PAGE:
The obscurantist subject appeals to some ineffable truth beyond words, which science threatens to destroy, the “truly human” that escapes reason, and can only be found in miraculous revelations and is always hidden in obscure origins. We see this in x-buddhism whenever there is an insistence that awakening is beyond language, that Buddha never used language to teach, that we must never think if we hope to become enlightened, or that the ultimate goal is some full and pure “substrate consciousness,” Buddha-nature, or “true self.”
The subject is a collective social practice, a discourse, an ideology, and always requires multiple individuals acting together. This is the only way we ever have any agency at all, through the production of social practices that “expose, fragment by fragment, a truth.”
Because the self is constructed, and this constructed self is all there is, is the only one there is, we must be all the more concerned with how it is constructed.
The self can only be constructed with great effort, and by changing the social practices in which it lives, not on a whim. Whose whim would this be? This would again assume that there is an atman, separate from this conventional self.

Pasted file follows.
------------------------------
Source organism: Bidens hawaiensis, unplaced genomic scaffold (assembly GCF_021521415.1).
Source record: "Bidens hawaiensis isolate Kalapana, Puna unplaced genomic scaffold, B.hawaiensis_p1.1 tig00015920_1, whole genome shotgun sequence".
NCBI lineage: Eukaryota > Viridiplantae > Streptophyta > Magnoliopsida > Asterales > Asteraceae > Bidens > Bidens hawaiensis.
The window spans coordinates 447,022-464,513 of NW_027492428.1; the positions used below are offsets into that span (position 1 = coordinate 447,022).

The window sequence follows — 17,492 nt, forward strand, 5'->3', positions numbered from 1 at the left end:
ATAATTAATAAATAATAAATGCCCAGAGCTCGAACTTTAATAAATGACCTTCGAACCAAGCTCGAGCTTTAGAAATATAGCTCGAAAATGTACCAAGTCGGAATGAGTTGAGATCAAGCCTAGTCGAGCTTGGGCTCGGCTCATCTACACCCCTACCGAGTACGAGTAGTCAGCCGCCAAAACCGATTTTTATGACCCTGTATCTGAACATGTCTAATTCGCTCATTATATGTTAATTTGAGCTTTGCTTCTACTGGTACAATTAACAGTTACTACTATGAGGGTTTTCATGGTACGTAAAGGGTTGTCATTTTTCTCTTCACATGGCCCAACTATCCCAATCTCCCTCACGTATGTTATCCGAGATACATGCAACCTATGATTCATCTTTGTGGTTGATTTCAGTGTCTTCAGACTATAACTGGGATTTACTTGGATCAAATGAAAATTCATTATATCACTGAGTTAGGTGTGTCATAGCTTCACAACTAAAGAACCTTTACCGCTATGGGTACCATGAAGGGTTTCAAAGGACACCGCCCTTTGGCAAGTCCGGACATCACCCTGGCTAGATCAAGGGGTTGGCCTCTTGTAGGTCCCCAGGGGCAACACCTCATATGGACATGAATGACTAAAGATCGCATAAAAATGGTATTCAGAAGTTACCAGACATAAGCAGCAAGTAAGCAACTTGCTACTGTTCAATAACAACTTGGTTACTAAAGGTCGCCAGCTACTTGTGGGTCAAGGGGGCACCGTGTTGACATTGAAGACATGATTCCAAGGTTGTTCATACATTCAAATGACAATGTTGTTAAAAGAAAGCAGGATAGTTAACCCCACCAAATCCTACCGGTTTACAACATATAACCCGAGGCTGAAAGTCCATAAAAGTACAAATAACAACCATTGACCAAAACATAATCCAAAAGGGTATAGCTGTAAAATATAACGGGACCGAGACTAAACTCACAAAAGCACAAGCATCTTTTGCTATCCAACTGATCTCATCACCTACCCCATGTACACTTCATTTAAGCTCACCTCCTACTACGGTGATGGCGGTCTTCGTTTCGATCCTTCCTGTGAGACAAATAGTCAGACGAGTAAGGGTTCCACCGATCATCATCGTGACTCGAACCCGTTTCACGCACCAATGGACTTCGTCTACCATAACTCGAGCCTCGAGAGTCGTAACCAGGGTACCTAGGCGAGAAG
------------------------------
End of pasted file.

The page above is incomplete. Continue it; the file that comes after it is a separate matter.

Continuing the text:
What does agency look like, if there is no self to will or direct an action? My contention here is that this is only a problem if we have a mistaken idea of what constitutes agency.
The concept of anatman would require us to understand that the “self” is completely an effect of social structures.
We are produced as conscious beings in our social practices, and we cannot change who we are, and cannot be fully liberated, until we become able to choose and change our social practices.
Our choices, our plans, and the structures of our social formations, all of these together make up our ideologies, and give rise to subject positions.
Now, it is easy enough to become aware that our choices and our plans are not part of the mind-independent reality, that they are constructed by our social formations, that we choose what we are taught to choose and plan in the ways we have learned. And then we think we are liberated, because we are aware of the social-constructedness of our desires and forms of thought, of our cravings and our language and our construal of the world.